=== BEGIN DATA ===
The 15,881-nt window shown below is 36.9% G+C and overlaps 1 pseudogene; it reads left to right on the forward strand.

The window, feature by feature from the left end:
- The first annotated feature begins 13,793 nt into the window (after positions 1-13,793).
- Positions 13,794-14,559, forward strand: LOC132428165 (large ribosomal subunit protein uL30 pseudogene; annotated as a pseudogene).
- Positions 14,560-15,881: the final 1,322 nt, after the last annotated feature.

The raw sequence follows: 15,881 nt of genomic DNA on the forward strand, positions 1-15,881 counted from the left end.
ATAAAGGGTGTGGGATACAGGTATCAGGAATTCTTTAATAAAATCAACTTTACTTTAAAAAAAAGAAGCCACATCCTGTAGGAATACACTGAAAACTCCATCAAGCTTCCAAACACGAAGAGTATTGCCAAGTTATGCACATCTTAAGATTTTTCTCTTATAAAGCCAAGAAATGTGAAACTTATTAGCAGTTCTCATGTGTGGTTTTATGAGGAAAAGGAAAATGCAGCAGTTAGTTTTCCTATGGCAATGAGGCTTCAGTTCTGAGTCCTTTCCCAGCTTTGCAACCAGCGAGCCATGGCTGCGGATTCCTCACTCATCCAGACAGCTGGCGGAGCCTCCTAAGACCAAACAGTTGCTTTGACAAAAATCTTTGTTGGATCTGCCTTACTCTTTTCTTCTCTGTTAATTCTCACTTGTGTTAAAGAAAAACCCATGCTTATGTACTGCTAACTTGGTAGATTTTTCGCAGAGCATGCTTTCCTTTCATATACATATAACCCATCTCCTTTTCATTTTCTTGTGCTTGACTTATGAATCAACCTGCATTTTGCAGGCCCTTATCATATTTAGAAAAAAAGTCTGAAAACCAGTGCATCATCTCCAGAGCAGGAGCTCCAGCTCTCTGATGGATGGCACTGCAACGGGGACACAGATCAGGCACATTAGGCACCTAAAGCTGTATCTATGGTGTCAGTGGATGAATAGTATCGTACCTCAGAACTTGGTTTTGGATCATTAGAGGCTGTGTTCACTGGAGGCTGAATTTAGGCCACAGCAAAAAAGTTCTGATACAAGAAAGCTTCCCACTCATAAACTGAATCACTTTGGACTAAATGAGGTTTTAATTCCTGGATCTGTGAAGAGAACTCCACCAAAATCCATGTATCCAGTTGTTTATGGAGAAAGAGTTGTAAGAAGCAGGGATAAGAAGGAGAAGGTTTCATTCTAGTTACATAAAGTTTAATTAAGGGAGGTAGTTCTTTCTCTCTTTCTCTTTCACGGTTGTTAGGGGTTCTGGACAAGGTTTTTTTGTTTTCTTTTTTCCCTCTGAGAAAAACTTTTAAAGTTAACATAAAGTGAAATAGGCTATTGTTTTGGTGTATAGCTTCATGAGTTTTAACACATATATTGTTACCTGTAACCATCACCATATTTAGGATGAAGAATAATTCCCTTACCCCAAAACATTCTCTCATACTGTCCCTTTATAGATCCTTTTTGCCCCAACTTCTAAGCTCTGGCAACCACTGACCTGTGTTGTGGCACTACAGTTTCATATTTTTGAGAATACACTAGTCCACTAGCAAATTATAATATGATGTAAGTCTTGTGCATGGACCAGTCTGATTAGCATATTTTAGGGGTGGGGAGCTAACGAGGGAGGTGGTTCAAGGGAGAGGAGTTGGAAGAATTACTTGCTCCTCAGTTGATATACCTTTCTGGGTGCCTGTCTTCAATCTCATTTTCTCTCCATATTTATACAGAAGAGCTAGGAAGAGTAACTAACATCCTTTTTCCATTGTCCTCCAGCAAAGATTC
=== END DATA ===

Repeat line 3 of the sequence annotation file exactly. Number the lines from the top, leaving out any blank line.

- The first annotated feature begins 13,793 nt into the window (after positions 1-13,793).